Walking to Alaska: Is it Really Over?DECEMBER 27, 2008
- The stove and skylight of the yurt.
- (Bretwood Higman)
- View the Slideshow
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We've spent over a year on the trail of Erin McKittrick and Bretwood "Hig" Higman. The couple started walking from their home in Seattle to Alaska back in June of 2007, and we've been periodically checking on their progress. Hig grew up in Seldovia, Alaska, and last time we checked in, that's where the couple had ended their journey. They were even thinking of calling this small, Alaskan town home. We invited them onto the show for one last hurrah and to look back at what their trek has taught them.
John Moe: How are you two different now than you were before you took that first step?
Bretwood "Hig" Higman: You know it's a huge piece of experience. It was over a year -- 380-some days I think. I couldn't quite sit down and specify something that happened on every one of those 380-some days, but probably on 4/5 of them I could. In a way, who you are is a big piece of that: this accumulation of experiences. And that was more experiences than I'd ever had in any one year, certainly.
Erin McKittrick: More than you've had in 10 years. Clearly some things must have changed in us to change our life path.
Higman: You're now pregnant!
McKittrick: Well that's true too. I'm much larger.
Moe: When are you due, Erin?
McKittrick: Thank you.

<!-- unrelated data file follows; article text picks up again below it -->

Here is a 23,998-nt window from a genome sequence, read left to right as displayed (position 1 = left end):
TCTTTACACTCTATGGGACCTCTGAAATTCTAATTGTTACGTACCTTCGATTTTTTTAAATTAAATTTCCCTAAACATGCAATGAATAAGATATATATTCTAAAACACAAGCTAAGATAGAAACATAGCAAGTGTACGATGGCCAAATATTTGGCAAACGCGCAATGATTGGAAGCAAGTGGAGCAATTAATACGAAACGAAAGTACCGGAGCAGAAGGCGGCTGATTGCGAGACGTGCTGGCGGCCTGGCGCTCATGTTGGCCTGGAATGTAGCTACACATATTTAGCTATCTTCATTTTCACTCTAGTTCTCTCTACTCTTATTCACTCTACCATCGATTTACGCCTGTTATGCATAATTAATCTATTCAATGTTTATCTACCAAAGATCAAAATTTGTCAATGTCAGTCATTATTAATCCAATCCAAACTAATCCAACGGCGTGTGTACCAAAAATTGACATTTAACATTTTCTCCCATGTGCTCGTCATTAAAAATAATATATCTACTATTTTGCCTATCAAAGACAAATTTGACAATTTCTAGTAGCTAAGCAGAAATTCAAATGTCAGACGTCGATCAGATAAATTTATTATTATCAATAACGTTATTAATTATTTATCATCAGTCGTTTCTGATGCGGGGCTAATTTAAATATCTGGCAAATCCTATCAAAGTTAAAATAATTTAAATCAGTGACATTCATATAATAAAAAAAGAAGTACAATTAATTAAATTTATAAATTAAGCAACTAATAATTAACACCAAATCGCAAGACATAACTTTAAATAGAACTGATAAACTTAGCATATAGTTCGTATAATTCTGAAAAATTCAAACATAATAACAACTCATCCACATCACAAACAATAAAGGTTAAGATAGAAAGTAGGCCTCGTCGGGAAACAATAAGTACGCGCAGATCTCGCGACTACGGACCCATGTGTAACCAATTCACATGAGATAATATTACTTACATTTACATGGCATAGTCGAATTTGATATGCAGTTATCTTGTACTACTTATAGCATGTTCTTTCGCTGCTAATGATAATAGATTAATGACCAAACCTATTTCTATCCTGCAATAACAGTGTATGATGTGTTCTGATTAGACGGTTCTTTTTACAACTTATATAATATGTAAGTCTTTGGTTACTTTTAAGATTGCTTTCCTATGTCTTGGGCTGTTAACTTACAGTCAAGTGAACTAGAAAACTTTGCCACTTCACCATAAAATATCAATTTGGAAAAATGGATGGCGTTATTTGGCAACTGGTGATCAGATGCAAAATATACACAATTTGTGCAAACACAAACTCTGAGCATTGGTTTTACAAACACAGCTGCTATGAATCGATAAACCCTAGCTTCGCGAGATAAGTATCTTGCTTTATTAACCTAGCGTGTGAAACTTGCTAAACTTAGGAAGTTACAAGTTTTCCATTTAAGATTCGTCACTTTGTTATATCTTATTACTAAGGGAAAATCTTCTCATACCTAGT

Moe: When we last heard from you, you were talking about staying in Alaska. What's the status of that life decision right now?
Higman: It's moving forward pretty well. We actually bought ourselves a yurt.
Moe: A yurt?
Higman: It'a round, lattice [structure] with a fabric covering.
Moe: You've talked to us before about the idea of home changing from day to day. What is home for you these days?
McKittrick: Since we have our yurt, we have a more traditional structure that we can call "home." We can heat it, and it has power. This whole area is "home." You can look out all the windows each day and see what the mountains are doing or what the snow is doing.
Higman: Either that, or "home" is where the internet connection is.
Moe: How big is the yurt?
Higman: 24 feet in diameter.
McKittrick: Which works out to about 450 square feet.
Moe: Like a small studio apartment.
Higman: Except round.
McKittrick: Without walls. Outside walls, but no inside walls separating things.
Moe: So really nothing like a studio apartment?
McKittrick: No. And a little wood stove right in the middle, which is also kind of not like a studio apartment.
Moe: Well you know once you've bought a yurt, the roots are down.
McKittrick: At least we don't have to deal with this whole mortgage thing, because we don't have a mortgage on our yurt. We just own one.
Moe: You own the yurt outright?
McKittrick and Higman: Yes.
Moe: So there is no "yurt bubble" to worry about?
Higman: Not yet, anyway. We're going to get in on the good side of the "yurt bubble," if it happens.
Moe: Right. Old time yurt owners. Before long, we might all be coming to you for yurt designs. Do you think if you would have just flown up to Seldovia, instead of walked, it would feel like a place that you wanted to settle down in for a while?
McKittrick: Probably not. We visited here before, for instance, a number of times before we came.
Higman: Wouldn't you say you had no intention of moving to a small Alaskan village?
McKittrick: Before we started walking through them? No, I had no intention.
Moe: What happened?
McKittrick: By being generously hosted by people in these small, little towns and seeing what life was like there, it started to seem more and more appealing. We were a little separated from all the amenities of the city, and then I realized that they weren't as important as I would have thought.
Moe: From Seldovia, Alaska, where they may be for a while, "Hig" Higman and Erin McKittrick. Thanks you guys, and good luck up there.
McKittrick and Higman: Thank you.More stories from our Walking from Seattle to Alaska series